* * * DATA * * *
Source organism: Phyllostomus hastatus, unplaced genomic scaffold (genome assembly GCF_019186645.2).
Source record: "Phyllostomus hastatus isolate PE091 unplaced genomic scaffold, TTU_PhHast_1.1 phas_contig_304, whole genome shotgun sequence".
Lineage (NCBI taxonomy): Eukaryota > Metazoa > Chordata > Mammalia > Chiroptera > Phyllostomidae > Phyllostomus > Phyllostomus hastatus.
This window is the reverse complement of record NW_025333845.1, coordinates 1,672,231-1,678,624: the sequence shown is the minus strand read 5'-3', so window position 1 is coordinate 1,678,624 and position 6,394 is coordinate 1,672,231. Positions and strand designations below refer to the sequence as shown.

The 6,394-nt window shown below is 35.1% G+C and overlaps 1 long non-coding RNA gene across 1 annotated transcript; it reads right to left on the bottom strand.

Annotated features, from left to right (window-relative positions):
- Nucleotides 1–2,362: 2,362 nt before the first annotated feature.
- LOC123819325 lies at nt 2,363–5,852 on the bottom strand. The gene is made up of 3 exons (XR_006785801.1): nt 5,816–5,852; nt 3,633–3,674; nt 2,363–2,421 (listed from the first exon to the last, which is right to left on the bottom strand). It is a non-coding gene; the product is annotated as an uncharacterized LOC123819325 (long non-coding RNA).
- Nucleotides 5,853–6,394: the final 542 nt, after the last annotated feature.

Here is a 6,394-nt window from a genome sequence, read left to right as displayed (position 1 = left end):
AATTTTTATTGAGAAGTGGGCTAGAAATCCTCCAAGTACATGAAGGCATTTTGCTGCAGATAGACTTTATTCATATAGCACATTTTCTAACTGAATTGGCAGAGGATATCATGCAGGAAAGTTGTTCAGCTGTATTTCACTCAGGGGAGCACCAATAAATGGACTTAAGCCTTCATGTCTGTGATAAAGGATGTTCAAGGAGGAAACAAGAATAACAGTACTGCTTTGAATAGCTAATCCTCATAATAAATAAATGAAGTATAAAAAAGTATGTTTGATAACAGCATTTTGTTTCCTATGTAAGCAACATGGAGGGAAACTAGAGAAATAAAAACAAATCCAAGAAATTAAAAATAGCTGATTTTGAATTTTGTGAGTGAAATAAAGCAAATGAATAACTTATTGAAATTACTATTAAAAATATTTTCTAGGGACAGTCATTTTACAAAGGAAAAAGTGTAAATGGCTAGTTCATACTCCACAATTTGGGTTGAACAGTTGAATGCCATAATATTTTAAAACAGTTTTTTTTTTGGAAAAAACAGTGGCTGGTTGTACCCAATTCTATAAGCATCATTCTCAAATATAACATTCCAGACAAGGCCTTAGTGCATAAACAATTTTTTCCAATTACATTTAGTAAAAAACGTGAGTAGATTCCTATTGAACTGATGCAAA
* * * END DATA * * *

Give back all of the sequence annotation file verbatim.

Source organism: Phyllostomus hastatus, unplaced genomic scaffold (genome assembly GCF_019186645.2).
Source record: "Phyllostomus hastatus isolate PE091 unplaced genomic scaffold, TTU_PhHast_1.1 phas_contig_304, whole genome shotgun sequence".
Lineage (NCBI taxonomy): Eukaryota > Metazoa > Chordata > Mammalia > Chiroptera > Phyllostomidae > Phyllostomus > Phyllostomus hastatus.
This window is the reverse complement of record NW_025333845.1, coordinates 1,672,231-1,678,624: the sequence shown is the minus strand read 5'-3', so window position 1 is coordinate 1,678,624 and position 6,394 is coordinate 1,672,231. Positions and strand designations below refer to the sequence as shown.

The 6,394-nt window shown below is 35.1% G+C and overlaps 1 long non-coding RNA gene across 1 annotated transcript; it reads right to left on the bottom strand.

Annotated features, from left to right (window-relative positions):
- Nucleotides 1–2,362: 2,362 nt before the first annotated feature.
- LOC123819325 lies at nt 2,363–5,852 on the bottom strand. The gene is made up of 3 exons (XR_006785801.1): nt 5,816–5,852; nt 3,633–3,674; nt 2,363–2,421 (listed from the first exon to the last, which is right to left on the bottom strand). It is a non-coding gene; the product is annotated as an uncharacterized LOC123819325 (long non-coding RNA).
- Nucleotides 5,853–6,394: the final 542 nt, after the last annotated feature.

Here is a 6,394-nt window from a genome sequence, read left to right as displayed (position 1 = left end):
AATTTTTATTGAGAAGTGGGCTAGAAATCCTCCAAGTACATGAAGGCATTTTGCTGCAGATAGACTTTATTCATATAGCACATTTTCTAACTGAATTGGCAGAGGATATCATGCAGGAAAGTTGTTCAGCTGTATTTCACTCAGGGGAGCACCAATAAATGGACTTAAGCCTTCATGTCTGTGATAAAGGATGTTCAAGGAGGAAACAAGAATAACAGTACTGCTTTGAATAGCTAATCCTCATAATAAATAAATGAAGTATAAAAAAGTATGTTTGATAACAGCATTTTGTTTCCTATGTAAGCAACATGGAGGGAAACTAGAGAAATAAAAACAAATCCAAGAAATTAAAAATAGCTGATTTTGAATTTTGTGAGTGAAATAAAGCAAATGAATAACTTATTGAAATTACTATTAAAAATATTTTCTAGGGACAGTCATTTTACAAAGGAAAAAGTGTAAATGGCTAGTTCATACTCCACAATTTGGGTTGAACAGTTGAATGCCATAATATTTTAAAACAGTTTTTTTTTTGGAAAAAACAGTGGCTGGTTGTACCCAATTCTATAAGCATCATTCTCAAATATAACATTCCAGACAAGGCCTTAGTGCATAAACAATTTTTTCCAATTACATTTAGTAAAAAACGTGAGTAGATTCCTATTGAACTGATGCAAA